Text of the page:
Related objects and advantages of the present invention will be apparent from the following description.

BRIEF DESCRIPTION OF THE DRAWINGS

FIG. 1 is a perspective and partially exploded view of the preferred embodiment of the lawn dethatcher for a rotary cultivator that is the present invention.

FIG. 2 is an enlarged top view of the first rigid member 34 with attached dethatchment tines 44 and first wheel 60 of FIG. 1.

FIG. 3 is a cross-sectional view of the first rigid member 34 of FIG. 2 taken along line 3--3 and viewed in the direction of the arrows.

FIG. 4 is a side view of a tine 44 of FIG. 2.

FIG. 5 is an enlarged, fragmentary, and cross-sectional view of an alternate embodiment of the first rigid member of 34 of FIG. 2 taken along line 5--5 and viewed in the direction of the arrows.

FIG. 6 is an enlarged, fragmentary, and cross-sectional view of the first rigid member 34 of FIG. 2 taken along line 6--6 and viewed in the direction of the arrows.

DESCRIPTION OF THE PREFERRED EMBODIMENTS

For the purposes of promoting an understanding of the principles of the invention, reference will now be made to the preferred embodiments illustrated in the drawings and specific language will be used to describe the same. It will nevertheless be understood that no limitation of the scope of the invention is thereby intended, such alterations and further modifications in the illustrated devices, and such further applications of the principles of the invention as illustrated therein being contemplated as would normally occur to one skilled in the art to which the invention relates.

Referring now to the drawings, there is shown in FIG. 1 the preferred embodiment of the grass lawn dethatcher for a rotary cultivator 10 of the present invention. This preferred embodiment is composed of a garden-variety rotary cultivator 12 that is self-powered by an internal combustion engine 14. Engine 14 powers a forwardly disposed drive shaft 16, hidden from view in FIG. 1, which gearingly engages a rotatably driven shaft 18 at a right angle within gear box 20 of the rotary cultivator 12. When drive shaft 16 is engaged by the engine 14, rotatably driven shaft 18 is revolved about its axis clockwise when viewed from the right with respect to the operator's position, in direct proportion to the revolutions per minute of engine 14.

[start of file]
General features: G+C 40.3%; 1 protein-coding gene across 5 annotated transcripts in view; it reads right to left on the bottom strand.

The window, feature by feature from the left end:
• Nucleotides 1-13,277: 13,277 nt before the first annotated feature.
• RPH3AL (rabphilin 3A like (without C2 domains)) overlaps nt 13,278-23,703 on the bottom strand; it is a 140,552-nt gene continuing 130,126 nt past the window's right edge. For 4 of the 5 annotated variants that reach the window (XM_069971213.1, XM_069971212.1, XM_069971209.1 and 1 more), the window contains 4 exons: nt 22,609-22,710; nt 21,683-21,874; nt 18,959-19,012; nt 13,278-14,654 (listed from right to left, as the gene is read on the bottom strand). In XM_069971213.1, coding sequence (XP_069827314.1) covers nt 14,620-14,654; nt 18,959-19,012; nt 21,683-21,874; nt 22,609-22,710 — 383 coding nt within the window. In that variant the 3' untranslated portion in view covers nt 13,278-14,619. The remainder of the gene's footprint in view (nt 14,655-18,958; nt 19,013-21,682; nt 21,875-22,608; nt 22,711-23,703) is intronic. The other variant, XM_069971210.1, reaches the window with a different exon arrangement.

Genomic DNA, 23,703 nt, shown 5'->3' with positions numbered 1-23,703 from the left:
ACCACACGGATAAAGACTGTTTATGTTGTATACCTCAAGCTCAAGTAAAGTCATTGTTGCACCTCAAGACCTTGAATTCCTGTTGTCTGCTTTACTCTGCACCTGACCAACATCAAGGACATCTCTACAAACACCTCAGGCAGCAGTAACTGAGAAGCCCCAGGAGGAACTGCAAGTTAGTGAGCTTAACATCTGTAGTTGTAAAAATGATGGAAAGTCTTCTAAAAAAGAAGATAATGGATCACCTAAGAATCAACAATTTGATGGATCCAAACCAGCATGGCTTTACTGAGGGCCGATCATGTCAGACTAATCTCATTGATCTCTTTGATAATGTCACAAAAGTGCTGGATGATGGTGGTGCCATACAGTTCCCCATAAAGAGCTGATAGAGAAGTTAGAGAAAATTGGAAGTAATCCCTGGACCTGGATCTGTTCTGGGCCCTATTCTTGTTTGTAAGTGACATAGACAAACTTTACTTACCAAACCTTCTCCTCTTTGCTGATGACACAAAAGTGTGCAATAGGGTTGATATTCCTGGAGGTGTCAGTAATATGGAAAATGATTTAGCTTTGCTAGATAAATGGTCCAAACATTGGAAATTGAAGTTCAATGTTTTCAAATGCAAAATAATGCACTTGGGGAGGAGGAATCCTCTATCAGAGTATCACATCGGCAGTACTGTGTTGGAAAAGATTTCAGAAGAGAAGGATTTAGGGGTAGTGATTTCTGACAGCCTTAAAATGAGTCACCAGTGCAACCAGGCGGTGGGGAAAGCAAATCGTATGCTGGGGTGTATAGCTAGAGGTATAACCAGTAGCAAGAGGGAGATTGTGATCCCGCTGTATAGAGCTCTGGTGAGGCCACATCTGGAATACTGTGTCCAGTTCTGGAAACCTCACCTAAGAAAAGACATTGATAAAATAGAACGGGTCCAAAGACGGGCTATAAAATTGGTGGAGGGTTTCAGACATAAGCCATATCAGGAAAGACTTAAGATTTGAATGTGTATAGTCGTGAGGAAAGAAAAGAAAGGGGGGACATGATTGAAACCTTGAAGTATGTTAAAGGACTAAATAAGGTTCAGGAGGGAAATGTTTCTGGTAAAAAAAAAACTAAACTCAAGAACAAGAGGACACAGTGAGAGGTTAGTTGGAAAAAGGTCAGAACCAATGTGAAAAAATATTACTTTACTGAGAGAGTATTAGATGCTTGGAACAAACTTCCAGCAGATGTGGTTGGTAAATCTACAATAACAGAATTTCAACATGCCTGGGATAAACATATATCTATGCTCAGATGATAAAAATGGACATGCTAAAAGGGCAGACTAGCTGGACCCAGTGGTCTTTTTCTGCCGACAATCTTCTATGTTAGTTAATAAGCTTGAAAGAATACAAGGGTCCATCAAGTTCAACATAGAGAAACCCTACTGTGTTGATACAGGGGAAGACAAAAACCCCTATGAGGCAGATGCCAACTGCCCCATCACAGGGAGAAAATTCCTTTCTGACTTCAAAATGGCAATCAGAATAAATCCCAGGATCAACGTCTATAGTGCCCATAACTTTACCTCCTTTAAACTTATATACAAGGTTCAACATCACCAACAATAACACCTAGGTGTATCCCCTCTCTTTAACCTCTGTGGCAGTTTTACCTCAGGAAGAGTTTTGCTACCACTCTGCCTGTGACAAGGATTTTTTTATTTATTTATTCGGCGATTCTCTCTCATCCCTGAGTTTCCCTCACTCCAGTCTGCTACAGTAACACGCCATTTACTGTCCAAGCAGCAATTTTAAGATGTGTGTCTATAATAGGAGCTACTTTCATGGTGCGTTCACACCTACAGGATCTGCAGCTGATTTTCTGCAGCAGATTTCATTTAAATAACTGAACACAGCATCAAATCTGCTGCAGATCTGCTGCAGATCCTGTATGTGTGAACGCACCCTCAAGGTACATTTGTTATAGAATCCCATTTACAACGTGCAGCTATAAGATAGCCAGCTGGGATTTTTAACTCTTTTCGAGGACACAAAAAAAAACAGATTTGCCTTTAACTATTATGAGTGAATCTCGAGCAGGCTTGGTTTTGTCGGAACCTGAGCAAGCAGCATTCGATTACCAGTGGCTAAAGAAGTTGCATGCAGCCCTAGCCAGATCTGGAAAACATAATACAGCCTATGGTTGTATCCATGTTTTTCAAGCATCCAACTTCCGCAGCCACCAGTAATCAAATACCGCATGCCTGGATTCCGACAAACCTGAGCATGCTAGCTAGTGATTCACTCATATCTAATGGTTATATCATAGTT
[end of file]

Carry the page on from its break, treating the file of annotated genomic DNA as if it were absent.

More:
Still referring to FIG. 1, rotatably driven shaft 18 symmetrically exits gear box 20, there being shown in FIG. 1 the first end 22 of rotatably driven shaft 18. There is also a second end of rotatably driven shaft 18 that is equidistant from gear box 20 as is first end 22, but linearly disposed from gear box 20 diametrically opposite first end 22.

As is well known in the prior art, rotary cultivator 12 is provided with garden-variety cultivating tines 70 that are removably affixed to rotatably driven shaft 18 at its first end 22 and at its second end. Rotatably driven shaft 18 is provided with a first through-hole 26 disposed in proximity to first end 22 and along a diameter of rotatably driven shaft 18 to receive a first through-bolt 28, which also passes through a through-hole 27 provided in the cultivating tine 70 disposed at the first end 22 of rotatably driven shaft 18, thereby removably affixing the cultivating tine 70 at first end 22 when through-bolt 28 is fastened with first nut 30. In like manner, rotatably driven shaft 18 is provided with a diametrically disposed second through-hole disposed in close proximity to the seond end of rotatably driven shaft 18 and along a diameter thereof to receive a second through-bolt 32, which also passes through a through-hole provided in the cultivating tine disposed at the second end of rotatably driven shaft 18, thereby removably affixing the cultivating tine at the second end of rotatably driven shaft 18 when second through-bolt 32 is fastened with a second nut.